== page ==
The Rays have scuffled their way to a record below .500, but it is most certainly not due to anything newly-minted leadoff hitter Logan Forsythe has or has not done. He ranks 7th among all position players in fWAR (1.4) and 6th in wRC+ (193). He is sandwiched on that wRC+ leaderboard by Jose Altuve and David Ortiz, which I thought was pretty great, however irrelevant to the overall analysis.
Forsythe came to the Rays in a seven-player trade back in January of 2014. The Padres received reliever Alex Torres and Jesse Hahn, but the Rays also got back Brad Boxberger and Matt Andriese. I would say that the Rays would make that trade over and over again.
At the time, however, it was hard to see the impact of the deal. Though he hit well at every level of the minors, major league success was difficult to attain. Over 762 plate appearances across three years with the Padres, Forsythe hit .241 / .310 / .349 for an 87 wRC+.
His first year with the Rays in 2014 brought much of the same. In 336 plate appearances, Forsythe's wRC+ was an uninspiring 79. The 2015 season came along, and Forsythe was slated for platoon duty due to his trouble hitting righties. An injury to Nick Franklin last spring offered something Forsythe had yet to receive in MLB: consistent playing time.
And that appears to be one of the biggest things. Consistency. From Marc Topkin:
Part of it was mental, and part physical, specifically settling on the best set of mechanics and sticking with them. Working out during the winter with former Ray Ben Zobrist near their Nashville-area homes, Forsythe would send videos to Rays hitting coach Derek Shelton, who offered suggestions, and they agreed to remain, well, consistent.
Well, that and being better against right-handed pitchers. Forsythe finished 2015 with a .273 / .353 / .375 line for a 108 wRC+ against righties. Last year was his best performance against righties in his career by far, and he's trucking right along in 2016 with a 159 wRC+ against righties.
I wish I had some copy-pasted language regarding small sample sizes since pretty much every early-season stats/analysis article has to deal with this issue. Can't we all just agree that everything written at the beginning of the season (up to some point) just automatically contains the small sample size caveat? Forsythe has a .378 BABIP against righties. There.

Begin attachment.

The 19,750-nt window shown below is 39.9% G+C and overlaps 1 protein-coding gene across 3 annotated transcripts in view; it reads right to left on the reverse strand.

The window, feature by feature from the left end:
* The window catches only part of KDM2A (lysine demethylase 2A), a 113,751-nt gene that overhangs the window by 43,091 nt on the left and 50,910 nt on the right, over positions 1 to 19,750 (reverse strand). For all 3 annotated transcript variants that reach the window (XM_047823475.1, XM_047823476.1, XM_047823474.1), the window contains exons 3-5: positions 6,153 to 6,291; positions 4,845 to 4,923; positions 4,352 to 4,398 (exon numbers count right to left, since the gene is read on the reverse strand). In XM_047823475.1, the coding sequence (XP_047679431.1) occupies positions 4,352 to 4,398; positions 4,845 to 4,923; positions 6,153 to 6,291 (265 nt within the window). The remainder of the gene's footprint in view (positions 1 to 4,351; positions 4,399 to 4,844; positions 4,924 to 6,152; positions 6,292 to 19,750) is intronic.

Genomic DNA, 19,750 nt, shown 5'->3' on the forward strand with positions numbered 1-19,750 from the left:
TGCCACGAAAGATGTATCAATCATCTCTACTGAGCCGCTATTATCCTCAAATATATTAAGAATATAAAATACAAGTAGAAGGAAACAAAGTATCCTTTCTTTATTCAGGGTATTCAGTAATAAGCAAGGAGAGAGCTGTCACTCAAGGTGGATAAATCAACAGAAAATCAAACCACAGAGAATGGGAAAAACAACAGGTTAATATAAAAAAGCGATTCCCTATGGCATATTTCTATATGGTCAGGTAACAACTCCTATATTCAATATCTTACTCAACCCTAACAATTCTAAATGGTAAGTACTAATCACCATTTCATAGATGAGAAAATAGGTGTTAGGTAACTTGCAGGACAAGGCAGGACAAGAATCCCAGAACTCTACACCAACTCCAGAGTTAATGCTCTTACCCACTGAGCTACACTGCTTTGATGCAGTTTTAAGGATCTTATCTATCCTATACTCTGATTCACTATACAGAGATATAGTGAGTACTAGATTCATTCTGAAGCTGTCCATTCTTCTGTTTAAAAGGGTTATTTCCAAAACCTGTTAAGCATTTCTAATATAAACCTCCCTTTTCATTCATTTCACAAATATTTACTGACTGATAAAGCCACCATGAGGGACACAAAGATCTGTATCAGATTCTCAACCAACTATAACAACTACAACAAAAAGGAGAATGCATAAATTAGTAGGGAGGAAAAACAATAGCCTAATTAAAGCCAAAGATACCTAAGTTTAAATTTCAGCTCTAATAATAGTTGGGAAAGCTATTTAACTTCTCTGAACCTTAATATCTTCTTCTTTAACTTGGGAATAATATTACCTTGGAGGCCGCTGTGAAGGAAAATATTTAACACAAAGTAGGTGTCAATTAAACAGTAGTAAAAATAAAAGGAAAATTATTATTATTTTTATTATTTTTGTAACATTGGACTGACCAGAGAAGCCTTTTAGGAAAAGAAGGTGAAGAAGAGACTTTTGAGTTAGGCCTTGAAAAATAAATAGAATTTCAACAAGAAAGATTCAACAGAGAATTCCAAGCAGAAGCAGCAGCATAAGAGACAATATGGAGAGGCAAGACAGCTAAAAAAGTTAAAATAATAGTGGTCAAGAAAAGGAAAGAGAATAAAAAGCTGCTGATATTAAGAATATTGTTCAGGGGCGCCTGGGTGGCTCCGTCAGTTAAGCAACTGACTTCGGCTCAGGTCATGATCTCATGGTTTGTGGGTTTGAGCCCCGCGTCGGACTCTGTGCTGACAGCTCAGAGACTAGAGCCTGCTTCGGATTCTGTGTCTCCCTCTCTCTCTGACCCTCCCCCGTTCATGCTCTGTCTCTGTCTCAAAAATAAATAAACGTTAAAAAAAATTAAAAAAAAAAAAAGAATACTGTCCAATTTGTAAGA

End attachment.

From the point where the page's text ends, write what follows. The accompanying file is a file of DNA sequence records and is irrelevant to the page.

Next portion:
What's surprisingly different is the plate discipline. Forsythe is walking 13.2 percent of the time against righties, whom he has faced about 78 percent of the time. Forsythe's O-swing rate ranks 13th among the "qualified" position players, so that's a clear reason why he's walking more, and his O-swing rate is quite a bit lower than last year.
However, he's doing it a bit differently than the others on the O-swing ranking. Among those 12 players in front of Forsythe, only Anthony Rendon is swinging at a higher rate. Only Rendon and J.J. Hardy are being thrown more strikes. Forsythe is getting a lot of hittable pitches, and he's being relatively aggressive with them. He's simply laying off the bad pitches.
The results are following the process, if you can call "swing at the good ones, avoid the bad ones" a bona-fide process. Here's a list of things at which Forsythe has been good so far:
- Hitting for power (18.2% HR/FB)
- Hitting line drives (24.6% LD rate)
- Not hitting popups (4.5% IFFB rate)
- Spraying the ball (29.2% oppo rate, highest of his career)
- Going along with the above, not pulling the ball too much (32.3% pull rate, very low among hard contact leaders)
- Hitting the ball reallllly extra hard (41.5% hard contact rate)
Avoid bad pitches. Swing at good ones. Hit the ball hard. "Immune" to platoon splits. Yup. Logan Forsythe is even better than last year. Regression will tell us how much.
. . .
Kevin Ruprecht is the Managing Editor of Beyond the Box Score. He also writes at Royals Review. You can follow him on Twitter at @KevinRuprecht.